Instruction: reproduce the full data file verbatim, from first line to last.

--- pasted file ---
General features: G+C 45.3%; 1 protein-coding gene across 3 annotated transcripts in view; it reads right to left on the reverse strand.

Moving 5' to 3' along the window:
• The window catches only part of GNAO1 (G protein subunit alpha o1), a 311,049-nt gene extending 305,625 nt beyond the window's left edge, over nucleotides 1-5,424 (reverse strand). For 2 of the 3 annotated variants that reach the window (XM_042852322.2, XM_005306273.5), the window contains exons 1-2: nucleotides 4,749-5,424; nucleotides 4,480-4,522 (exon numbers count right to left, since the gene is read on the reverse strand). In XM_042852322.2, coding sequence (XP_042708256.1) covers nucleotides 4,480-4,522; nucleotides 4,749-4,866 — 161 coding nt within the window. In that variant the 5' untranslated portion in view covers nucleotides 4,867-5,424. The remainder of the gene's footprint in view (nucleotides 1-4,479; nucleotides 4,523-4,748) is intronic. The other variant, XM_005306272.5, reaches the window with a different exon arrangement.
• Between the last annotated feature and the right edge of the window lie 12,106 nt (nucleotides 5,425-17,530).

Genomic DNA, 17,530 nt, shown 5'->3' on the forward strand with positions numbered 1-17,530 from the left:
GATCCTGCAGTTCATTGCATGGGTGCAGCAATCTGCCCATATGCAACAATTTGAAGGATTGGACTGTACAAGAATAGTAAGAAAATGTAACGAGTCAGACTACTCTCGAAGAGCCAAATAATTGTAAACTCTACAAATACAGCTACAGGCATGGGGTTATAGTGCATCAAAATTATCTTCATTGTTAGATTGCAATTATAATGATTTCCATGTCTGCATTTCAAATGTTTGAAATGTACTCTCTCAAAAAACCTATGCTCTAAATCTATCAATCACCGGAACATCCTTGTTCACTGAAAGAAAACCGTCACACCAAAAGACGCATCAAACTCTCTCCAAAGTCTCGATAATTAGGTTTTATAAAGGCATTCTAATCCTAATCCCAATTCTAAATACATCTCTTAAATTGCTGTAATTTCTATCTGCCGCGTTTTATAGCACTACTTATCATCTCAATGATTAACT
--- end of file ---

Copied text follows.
General features: G+C 45.3%; 1 protein-coding gene across 3 annotated transcripts in view; it reads right to left on the reverse strand.

Moving 5' to 3' along the window:
• The window catches only part of GNAO1 (G protein subunit alpha o1), a 311,049-nt gene extending 305,625 nt beyond the window's left edge, over nucleotides 1-5,424 (reverse strand). For 2 of the 3 annotated variants that reach the window (XM_042852322.2, XM_005306273.5), the window contains exons 1-2: nucleotides 4,749-5,424; nucleotides 4,480-4,522 (exon numbers count right to left, since the gene is read on the reverse strand). In XM_042852322.2, coding sequence (XP_042708256.1) covers nucleotides 4,480-4,522; nucleotides 4,749-4,866 — 161 coding nt within the window. In that variant the 5' untranslated portion in view covers nucleotides 4,867-5,424. The remainder of the gene's footprint in view (nucleotides 1-4,479; nucleotides 4,523-4,748) is intronic. The other variant, XM_005306272.5, reaches the window with a different exon arrangement.
• Between the last annotated feature and the right edge of the window lie 12,106 nt (nucleotides 5,425-17,530).

Genomic DNA, 17,530 nt, shown 5'->3' on the forward strand with positions numbered 1-17,530 from the left:
GATCCTGCAGTTCATTGCATGGGTGCAGCAATCTGCCCATATGCAACAATTTGAAGGATTGGACTGTACAAGAATAGTAAGAAAATGTAACGAGTCAGACTACTCTCGAAGAGCCAAATAATTGTAAACTCTACAAATACAGCTACAGGCATGGGGTTATAGTGCATCAAAATTATCTTCATTGTTAGATTGCAATTATAATGATTTCCATGTCTGCATTTCAAATGTTTGAAATGTACTCTCTCAAAAAACCTATGCTCTAAATCTATCAATCACCGGAACATCCTTGTTCACTGAAAGAAAACCGTCACACCAAAAGACGCATCAAACTCTCTCCAAAGTCTCGATAATTAGGTTTTATAAAGGCATTCTAATCCTAATCCCAATTCTAAATACATCTCTTAAATTGCTGTAATTTCTATCTGCCGCGTTTTATAGCACTACTTATCATCTCAATGATTAACT